Prehab is the brand new rehab!  Why getting match earlier than an operation may speed-up your restoration

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We get in shape for fun runs and even beach holidays, yet the idea of getting fit for an operation is not something most people would consider.

But this simple omission is having a big impact on the success of procedures and pushing up complication rates, according to Ravi Mahajan, a professor of anaesthesia and intensive care at Nottingham University Hospital NHS Trust and president of the Royal College of Anaesthetists.

‘An operation can put the body under enormous stress by disrupting hormone levels, triggering the immune system and the sympathetic nervous system all at the same time,’ he says.

‘Large numbers of patients have had surgery that has resulted in complications, leading to longer hospital stays or re-admission for further treatment, because they were unfit, overweight or smoked. 

‘Physical and mental preparation in the run-up to an operation can ensure the body is better equipped to cope with these upheavals and hasten recovery.’

The Royal College of Anaesthetists is calling for prehabilitation (or ‘prehab’), a combination of exercise, education and psychological support in the months before an operation, to become routine in NHS hospitals.

It has launched a toolkit called Fitter Better Sooner to guide patients on how to prepare for an operation and hospital stay.

There are around 250,000 high-risk operations a year in England and Wales and there is about a 20 per cent risk of complications such as respiratory failure (where problems with breathing result in a lack of oxygen and an excess of carbon dioxide) or pneumonia.

‘Patients should be encouraged to boost their fitness and mental wellbeing before a procedure to make it more likely that it will go well and they’ll recover faster,’ says Professor Mahajan.

Currently, prehab is only offered in a handful of hospitals because it is a relatively new concept — but those hospitals have already reaped the benefits. For the past two years, patients booked in for operations for abdominal cancer at Manchester University NHS Trust have been receiving prehab before their operations.

The 12-week programme includes breathing exercises and physiotherapy, as well as coaching on nutrition and help to quit smoking.

Patients also have a 20-minute fitness test and attend ‘Surgery School’, where they learn more about their operation and meet the doctors and nurses who will be looking after them.

Data published last year in the journal Anaesthesia showed that patients taking part in the scheme had a 50 per cent reduction in such complications as pneumonia and the length of their hospital stay was cut by three days.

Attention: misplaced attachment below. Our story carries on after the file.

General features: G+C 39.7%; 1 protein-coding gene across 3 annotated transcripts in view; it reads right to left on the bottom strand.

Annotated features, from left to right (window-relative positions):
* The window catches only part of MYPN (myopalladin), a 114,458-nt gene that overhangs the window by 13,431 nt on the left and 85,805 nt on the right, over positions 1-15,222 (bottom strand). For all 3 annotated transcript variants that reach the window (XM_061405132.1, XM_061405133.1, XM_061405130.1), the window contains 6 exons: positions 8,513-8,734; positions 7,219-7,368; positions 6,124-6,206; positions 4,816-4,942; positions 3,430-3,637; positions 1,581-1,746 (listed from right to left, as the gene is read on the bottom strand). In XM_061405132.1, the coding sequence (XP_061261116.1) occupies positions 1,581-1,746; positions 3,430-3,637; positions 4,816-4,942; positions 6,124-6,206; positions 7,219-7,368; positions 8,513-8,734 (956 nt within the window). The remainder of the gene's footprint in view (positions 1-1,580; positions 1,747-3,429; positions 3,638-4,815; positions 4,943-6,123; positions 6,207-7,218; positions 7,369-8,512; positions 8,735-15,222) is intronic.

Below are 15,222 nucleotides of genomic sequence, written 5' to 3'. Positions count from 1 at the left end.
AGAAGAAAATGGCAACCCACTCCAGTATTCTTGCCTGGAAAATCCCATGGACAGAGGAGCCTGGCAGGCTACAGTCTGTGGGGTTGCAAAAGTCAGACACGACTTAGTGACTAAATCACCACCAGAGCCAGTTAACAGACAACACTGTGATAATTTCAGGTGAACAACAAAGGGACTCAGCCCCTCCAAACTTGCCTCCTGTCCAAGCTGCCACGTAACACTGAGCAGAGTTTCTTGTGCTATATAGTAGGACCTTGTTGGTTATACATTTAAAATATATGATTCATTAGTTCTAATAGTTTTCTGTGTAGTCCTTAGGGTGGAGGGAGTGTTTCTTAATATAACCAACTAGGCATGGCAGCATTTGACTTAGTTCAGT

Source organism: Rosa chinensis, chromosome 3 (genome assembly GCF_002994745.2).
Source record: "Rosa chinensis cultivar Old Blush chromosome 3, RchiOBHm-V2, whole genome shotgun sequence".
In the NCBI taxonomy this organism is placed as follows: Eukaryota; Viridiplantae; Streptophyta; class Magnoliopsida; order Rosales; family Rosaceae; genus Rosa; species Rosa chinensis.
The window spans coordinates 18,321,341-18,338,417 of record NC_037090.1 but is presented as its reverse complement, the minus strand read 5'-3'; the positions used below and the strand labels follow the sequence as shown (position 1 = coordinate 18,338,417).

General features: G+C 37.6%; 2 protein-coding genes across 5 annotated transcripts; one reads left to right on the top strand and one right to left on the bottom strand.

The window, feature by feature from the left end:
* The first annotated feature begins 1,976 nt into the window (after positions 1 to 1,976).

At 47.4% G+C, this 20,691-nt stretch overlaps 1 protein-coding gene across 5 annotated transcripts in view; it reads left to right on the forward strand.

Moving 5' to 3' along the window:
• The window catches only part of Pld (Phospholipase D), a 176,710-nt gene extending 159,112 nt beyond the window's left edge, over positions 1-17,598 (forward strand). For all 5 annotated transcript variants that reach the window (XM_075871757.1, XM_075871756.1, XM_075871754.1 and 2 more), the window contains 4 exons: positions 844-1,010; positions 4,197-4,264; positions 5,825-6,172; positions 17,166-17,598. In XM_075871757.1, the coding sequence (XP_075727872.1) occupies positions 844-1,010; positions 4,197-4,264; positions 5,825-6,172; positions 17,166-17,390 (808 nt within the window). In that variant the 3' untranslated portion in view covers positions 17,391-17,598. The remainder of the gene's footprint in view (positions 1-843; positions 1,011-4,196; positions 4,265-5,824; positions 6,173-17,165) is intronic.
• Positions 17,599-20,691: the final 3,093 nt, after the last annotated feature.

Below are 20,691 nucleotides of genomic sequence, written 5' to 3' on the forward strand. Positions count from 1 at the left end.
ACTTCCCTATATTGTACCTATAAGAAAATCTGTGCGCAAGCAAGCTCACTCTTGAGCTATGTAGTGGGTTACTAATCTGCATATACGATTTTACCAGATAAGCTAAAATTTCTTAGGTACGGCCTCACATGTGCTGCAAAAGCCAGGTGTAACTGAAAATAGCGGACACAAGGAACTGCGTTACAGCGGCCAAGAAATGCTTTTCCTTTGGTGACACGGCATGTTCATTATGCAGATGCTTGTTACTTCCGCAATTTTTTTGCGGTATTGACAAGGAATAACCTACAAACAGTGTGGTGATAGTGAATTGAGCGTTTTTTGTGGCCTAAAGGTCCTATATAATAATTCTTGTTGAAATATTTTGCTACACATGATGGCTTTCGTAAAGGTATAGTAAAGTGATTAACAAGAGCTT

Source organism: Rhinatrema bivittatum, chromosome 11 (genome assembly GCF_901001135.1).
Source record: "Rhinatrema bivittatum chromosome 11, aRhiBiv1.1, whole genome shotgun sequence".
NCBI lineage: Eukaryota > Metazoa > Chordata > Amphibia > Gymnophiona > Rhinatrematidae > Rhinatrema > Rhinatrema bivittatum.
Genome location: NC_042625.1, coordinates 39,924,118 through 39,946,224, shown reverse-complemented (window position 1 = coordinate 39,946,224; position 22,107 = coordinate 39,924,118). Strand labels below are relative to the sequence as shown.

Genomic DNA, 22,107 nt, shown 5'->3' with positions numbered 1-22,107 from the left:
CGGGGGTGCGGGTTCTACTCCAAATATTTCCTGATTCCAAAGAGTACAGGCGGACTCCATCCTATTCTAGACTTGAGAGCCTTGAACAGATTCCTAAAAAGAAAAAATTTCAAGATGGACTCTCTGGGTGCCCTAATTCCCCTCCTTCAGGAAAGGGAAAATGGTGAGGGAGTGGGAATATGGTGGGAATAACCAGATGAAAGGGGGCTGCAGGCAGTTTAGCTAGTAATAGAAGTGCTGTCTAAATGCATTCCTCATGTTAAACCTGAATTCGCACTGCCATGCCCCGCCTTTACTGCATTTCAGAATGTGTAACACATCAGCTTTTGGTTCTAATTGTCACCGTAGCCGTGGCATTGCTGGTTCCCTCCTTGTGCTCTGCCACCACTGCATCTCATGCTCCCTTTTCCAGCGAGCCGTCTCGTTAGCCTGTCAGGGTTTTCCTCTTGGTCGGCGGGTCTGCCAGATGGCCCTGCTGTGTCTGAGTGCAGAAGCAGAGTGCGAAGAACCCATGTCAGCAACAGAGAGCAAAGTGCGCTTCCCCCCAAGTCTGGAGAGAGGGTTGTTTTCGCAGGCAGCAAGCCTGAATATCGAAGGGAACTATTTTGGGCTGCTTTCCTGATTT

Patients are encouraged to keep building their strength at home, too. ‘We give lots of tips on what to do and what to avoid,’ says Nikki McGill, a physiotherapist at the trust. For example, patients are taught simple arm exercises and lunges and have to repeatedly stand up from a seated position.

Walking, cycling, gardening and dancing can also be beneficial to boost fitness before an operation.

Dr John Moore, a consultant in critical care and anaesthesia, who is leading the Manchester study, says: ‘Our patients are essentially training for a “big event” (i.e. an operation) and should try muscle- strengthening exercises, such as lifting weights for 20 minutes a day, and cardiovascular exercise, such as walking or cycling for an hour at least three times a week.’

Meanwhile, in another study, at the Royal Bournemouth Hospital, patients who were offered sessions with a psychologist to discuss their concerns before an orthopaedic operation experienced less pain after the procedure.

‘More than 150 patients receiving hip and knee surgery have taken advantage of the therapy sessions and, on average, are discharged two days earlier than those who don’t see a psychologist,’ says Professor Mahajan. ‘Discussing anxieties before an operation can aid patients’ recovery.’

Anyone can benefit from prehab, even if they only have a few days’ notice before a procedure, says Dr Andrew Klein, a consultant anaesthetist at Royal Papworth Hospital in Cambridge.

‘If you have months or weeks, you can work on fitness and weight loss, but even in two or three days, you can make a difference to the outcome by ensuring optimum nutrition, stopping smoking and treating problems such as anaemia by giving iron supplements.’

Those who do make the effort to train for their upcoming surgery may even find they can avoid it altogether. ‘Take the case of knee replacement operations,’ says Dr Klein. ‘Some patients who lose weight and gain muscle strength in their legs may not need to have one at all. Prehab makes sense.’

For prehab advice, visit rcoa.ac.uk

 

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